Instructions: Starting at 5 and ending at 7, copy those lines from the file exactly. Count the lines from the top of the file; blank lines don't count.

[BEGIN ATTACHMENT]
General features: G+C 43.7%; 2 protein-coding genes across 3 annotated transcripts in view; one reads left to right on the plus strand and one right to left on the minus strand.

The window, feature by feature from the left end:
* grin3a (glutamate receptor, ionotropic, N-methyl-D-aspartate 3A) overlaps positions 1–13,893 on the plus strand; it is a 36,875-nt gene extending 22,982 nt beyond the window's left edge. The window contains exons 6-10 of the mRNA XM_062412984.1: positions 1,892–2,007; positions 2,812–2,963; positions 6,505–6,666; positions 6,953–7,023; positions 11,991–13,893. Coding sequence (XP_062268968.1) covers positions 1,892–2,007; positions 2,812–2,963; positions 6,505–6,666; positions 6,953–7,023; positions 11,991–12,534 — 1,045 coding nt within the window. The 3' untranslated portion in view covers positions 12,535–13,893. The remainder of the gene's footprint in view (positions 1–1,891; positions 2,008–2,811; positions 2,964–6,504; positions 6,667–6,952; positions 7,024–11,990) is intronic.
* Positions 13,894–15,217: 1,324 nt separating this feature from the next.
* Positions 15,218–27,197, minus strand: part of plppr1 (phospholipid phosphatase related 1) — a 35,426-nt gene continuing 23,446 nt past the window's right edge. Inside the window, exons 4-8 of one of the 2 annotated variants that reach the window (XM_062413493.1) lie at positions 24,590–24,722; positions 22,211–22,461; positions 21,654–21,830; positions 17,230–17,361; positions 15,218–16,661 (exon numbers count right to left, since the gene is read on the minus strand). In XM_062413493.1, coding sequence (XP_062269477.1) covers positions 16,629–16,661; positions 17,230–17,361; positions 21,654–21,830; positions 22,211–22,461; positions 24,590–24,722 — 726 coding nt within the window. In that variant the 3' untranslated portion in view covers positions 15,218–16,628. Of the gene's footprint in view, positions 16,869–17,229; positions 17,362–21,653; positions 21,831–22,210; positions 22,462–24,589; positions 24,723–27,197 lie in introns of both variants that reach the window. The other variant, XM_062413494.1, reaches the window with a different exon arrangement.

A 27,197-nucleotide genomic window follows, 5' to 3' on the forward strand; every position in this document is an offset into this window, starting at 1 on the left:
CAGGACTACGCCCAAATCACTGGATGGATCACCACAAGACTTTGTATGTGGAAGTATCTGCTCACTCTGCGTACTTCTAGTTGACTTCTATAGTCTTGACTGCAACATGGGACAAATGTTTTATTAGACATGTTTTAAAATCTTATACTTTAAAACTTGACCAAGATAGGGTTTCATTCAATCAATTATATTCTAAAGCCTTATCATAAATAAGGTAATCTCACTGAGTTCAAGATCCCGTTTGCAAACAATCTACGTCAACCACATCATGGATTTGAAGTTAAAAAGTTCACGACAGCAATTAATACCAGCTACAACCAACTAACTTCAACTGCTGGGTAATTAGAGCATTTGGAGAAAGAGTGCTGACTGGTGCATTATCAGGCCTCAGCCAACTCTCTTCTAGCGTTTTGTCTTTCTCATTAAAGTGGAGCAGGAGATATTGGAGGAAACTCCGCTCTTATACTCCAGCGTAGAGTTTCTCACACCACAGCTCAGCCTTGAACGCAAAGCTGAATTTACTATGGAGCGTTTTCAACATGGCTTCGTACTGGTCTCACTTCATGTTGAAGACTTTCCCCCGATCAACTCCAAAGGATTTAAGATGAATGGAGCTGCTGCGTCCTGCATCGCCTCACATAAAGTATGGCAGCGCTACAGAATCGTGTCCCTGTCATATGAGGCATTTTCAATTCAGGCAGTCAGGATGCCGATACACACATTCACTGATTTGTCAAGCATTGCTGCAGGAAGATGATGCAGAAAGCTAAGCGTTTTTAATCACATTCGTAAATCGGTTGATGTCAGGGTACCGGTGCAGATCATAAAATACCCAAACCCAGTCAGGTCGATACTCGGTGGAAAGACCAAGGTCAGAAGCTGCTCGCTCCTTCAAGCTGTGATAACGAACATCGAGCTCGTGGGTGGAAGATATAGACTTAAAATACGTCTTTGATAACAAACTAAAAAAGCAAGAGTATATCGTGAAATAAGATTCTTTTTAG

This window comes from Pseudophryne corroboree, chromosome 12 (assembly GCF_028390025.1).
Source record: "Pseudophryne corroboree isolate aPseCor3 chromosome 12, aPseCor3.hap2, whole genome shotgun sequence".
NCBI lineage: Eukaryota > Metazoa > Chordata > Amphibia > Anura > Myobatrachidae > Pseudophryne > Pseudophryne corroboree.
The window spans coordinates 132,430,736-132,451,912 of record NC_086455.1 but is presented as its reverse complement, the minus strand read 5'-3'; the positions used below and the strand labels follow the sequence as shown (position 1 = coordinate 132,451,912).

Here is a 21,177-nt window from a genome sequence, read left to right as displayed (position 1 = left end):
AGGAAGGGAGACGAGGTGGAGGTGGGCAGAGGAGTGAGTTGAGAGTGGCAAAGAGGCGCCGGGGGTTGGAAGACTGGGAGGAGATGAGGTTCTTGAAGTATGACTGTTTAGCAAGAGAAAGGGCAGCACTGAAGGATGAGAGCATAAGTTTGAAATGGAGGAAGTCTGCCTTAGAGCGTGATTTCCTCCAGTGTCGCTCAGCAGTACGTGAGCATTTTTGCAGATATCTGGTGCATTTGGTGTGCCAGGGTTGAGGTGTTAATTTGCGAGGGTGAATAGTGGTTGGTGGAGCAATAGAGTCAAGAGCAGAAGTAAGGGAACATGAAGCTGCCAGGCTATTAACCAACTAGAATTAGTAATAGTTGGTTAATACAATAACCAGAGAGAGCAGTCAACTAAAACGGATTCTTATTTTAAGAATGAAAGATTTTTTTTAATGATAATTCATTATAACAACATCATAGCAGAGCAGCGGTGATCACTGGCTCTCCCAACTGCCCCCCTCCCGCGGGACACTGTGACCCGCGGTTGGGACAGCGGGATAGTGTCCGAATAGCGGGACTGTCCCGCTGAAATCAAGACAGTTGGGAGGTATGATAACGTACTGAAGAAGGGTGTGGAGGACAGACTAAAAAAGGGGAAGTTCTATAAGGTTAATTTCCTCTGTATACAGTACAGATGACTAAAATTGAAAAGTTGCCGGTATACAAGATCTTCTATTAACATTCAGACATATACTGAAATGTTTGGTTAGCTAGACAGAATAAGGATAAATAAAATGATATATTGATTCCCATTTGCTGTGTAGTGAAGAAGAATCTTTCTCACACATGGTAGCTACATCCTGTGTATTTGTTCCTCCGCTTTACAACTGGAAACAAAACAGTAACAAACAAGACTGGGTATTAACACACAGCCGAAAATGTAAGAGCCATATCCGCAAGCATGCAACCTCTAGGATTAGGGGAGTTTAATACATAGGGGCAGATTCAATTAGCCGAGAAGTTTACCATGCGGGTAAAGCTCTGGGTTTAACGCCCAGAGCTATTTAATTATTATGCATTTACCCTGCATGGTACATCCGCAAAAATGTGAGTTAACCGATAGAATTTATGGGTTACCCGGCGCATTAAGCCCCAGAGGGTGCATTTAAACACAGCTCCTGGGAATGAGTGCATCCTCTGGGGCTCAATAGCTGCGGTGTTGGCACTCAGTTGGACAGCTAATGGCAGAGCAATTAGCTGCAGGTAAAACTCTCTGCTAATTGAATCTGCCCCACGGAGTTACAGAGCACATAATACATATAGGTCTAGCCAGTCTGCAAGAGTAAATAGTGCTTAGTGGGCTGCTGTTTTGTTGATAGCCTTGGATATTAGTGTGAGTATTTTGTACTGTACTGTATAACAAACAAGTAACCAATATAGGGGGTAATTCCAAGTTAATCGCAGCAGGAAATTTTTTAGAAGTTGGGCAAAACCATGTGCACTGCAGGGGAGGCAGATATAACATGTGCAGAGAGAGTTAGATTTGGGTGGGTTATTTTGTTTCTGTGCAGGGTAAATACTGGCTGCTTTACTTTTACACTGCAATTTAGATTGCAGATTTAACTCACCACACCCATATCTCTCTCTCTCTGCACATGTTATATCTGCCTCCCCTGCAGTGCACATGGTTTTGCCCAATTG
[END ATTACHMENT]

* Positions 15,218–27,197, minus strand: part of plppr1 (phospholipid phosphatase related 1) — a 35,426-nt gene continuing 23,446 nt past the window's right edge. Inside the window, exons 4-8 of one of the 2 annotated variants that reach the window (XM_062413493.1) lie at positions 24,590–24,722; positions 22,211–22,461; positions 21,654–21,830; positions 17,230–17,361; positions 15,218–16,661 (exon numbers count right to left, since the gene is read on the minus strand). In XM_062413493.1, coding sequence (XP_062269477.1) covers positions 16,629–16,661; positions 17,230–17,361; positions 21,654–21,830; positions 22,211–22,461; positions 24,590–24,722 — 726 coding nt within the window. In that variant the 3' untranslated portion in view covers positions 15,218–16,628. Of the gene's footprint in view, positions 16,869–17,229; positions 17,362–21,653; positions 21,831–22,210; positions 22,462–24,589; positions 24,723–27,197 lie in introns of both variants that reach the window. The other variant, XM_062413494.1, reaches the window with a different exon arrangement.

A 27,197-nucleotide genomic window follows, 5' to 3' on the forward strand; every position in this document is an offset into this window, starting at 1 on the left:
CAGGACTACGCCCAAATCACTGGATGGATCACCACAAGACTTTGTATGTGGAAGTATCTGCTCACTCTGCGTACTTCTAGTTGACTTCTATAGTCTTGACTGCAACATGGGACAAATGTTTTATTAGACATGTTTTAAAATCTTATACTTTAAAACTTGACCAAGATAGGGTTTCATTCAATCAATTATATTCTAAAGCCTTATCATAAATAAGGTAATCTCACTGAGTTCAAGATCCCGTTTGCAAACAATCTACGTCAACCACATCATGGATTTGAAGTTAAAAAGTTCACGACAGCAATTAATACCAGCTACAACCAACTAACTTCAACTGCTGGGTAATTAGAGCATTTGGAGAAAGAGTGCTGACTGGTGCATTATCAGGCCTCAGCCAACTCTCTTCTAGCGTTTTGTCTTTCTCATTAAAGTGGAGCAGGAGATATTGGAGGAAACTCCGCTCTTATACTCCAGCGTAGAGTTTCTCACACCACAGCTCAGCCTTGAACGCAAAGCTGAATTTACTATGGAGCGTTTTCAACATGGCTTCGTACTGGTCTCACTTCATGTTGAAGACTTTCCCCCGATCAACTCCAAAGGATTTAAGATGAATGGAGCTGCTGCGTCCTGCATCGCCTCACATAAAGTATGGCAGCGCTACAGAATCGTGTCCCTGTCATATGAGGCATTTTCAATTCAGGCAGTCAGGATGCCGATACACACATTCACTGATTTGTCAAGCATTGCTGCAGGAAGATGATGCAGAAAGCTAAGCGTTTTTAATCACATTCGTAAATCGGTTGATGTCAGGGTACCGGTGCAGATCATAAAATACCCAAACCCAGTCAGGTCGATACTCGGTGGAAAGACCAAGGTCAGAAGCTGCTCGCTCCTTCAAGCTGTGATAACGAACATCGAGCTCGTGGGTGGAAGATATAGACTTAAAATACGTCTTTGATAACAAACTAAAAAAGCAAGAGTATATCGTGAAATAAGATTCTTTTTAG